Last week West Ham United and the club's Foundation celebrated the first anniversary of their Players' Project community programme, where players from across the club commit to over 300 hours of community time.
We look at four programmes supported by West Ham and the impact they have had.
Tower Hamlets and Newham are in the top 10 local authority areas with the highest levels of loneliness in England and Wales but the Any Old Irons progamme is playing a key role in tackling the problem.
Any Old Irons gives participants the opportunity to connect with other fans and local people in their community, bringing them together for fun and friendship, and it is proving to be a huge success.
More than 300 people are now Any Old Irons members, with 1,000 participants attending social events over the last 12 months.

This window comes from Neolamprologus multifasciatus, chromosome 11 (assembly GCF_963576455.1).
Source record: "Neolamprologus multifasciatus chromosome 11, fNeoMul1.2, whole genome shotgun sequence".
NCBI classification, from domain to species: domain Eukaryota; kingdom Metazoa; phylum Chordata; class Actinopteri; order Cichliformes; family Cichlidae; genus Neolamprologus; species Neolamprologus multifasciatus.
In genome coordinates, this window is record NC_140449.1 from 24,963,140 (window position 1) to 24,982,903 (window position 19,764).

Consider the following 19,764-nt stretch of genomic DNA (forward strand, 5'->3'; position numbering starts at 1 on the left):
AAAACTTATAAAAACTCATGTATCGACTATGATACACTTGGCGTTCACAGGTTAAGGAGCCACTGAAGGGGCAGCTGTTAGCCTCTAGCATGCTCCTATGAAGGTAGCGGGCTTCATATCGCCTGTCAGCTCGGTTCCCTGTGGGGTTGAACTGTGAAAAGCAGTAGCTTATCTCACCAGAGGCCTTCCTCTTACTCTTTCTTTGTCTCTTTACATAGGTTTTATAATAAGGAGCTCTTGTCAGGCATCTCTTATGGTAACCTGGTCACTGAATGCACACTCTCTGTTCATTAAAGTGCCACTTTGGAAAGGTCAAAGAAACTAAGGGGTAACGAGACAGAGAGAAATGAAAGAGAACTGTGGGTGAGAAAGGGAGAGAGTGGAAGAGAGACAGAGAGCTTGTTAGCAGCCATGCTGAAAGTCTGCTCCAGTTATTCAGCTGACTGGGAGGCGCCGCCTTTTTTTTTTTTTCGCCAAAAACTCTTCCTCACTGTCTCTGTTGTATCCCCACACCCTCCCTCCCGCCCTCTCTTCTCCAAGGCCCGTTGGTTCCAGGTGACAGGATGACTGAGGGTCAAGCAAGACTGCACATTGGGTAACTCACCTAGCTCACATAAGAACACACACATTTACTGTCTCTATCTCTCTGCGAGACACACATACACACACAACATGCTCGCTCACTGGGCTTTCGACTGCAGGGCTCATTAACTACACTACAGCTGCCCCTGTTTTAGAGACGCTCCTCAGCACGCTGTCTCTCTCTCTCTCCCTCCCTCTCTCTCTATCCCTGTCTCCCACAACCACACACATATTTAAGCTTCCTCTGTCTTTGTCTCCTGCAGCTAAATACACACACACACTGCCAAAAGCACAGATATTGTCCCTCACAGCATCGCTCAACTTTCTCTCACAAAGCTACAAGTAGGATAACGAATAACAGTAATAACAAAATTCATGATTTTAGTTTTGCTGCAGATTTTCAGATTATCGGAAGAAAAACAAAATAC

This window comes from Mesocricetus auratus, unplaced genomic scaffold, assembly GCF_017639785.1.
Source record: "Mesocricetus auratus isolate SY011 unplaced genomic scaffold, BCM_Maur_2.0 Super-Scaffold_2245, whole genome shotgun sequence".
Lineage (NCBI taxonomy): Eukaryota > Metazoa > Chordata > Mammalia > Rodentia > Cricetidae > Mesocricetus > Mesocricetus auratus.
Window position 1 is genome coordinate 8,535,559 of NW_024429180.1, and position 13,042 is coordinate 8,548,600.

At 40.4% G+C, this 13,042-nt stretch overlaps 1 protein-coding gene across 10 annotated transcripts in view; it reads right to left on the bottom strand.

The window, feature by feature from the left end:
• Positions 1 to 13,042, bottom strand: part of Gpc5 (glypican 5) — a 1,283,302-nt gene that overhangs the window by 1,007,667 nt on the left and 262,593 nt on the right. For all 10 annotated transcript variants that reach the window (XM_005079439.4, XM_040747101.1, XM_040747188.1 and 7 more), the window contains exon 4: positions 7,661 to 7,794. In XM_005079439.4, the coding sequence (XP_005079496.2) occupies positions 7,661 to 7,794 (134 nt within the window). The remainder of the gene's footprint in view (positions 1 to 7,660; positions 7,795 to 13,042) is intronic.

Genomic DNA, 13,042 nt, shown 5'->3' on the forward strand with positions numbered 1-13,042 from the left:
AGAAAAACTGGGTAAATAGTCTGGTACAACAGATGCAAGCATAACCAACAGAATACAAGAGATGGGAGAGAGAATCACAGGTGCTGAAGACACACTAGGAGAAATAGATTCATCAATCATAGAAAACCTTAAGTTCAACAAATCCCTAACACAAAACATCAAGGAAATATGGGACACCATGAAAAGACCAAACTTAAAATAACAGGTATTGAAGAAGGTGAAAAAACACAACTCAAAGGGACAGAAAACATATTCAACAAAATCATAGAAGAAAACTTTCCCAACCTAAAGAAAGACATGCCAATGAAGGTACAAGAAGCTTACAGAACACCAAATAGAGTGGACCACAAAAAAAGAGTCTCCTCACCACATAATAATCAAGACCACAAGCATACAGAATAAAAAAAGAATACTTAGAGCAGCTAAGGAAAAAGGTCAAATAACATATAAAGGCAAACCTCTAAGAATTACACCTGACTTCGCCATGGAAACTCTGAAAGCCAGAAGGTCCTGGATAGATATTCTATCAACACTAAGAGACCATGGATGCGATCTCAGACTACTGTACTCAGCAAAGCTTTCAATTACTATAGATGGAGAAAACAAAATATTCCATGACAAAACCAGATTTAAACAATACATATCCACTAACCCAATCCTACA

"For a long time I would cross the road when I saw someone I knew coming to avoid talking to them," Any Old Irons participant Eileen Wade told the club's official website. "I can't begin to say how much my life has improved since joining the programme and I do things now which I would never have done, even when young.
"Any Old Irons has been the making of me… it's so lovely too when you get to hear people's back stories and see how much they have moved on in a positive way since joining."
New West Ham striker Sebastien Haller and the women's squad are ambassadors for the programme and have helped and encouraged participants at events and activities.
Any Old Irons have attended women's training sessions, been West Ham mascots at a Women's Super League fixture while Haller has contributed to the new Any Old Irons podcast.
"I was aware it was a family club before I came here," Haller said. "A lot of people give time and money to see us play and support us every day, so it is normal and good for us to give back."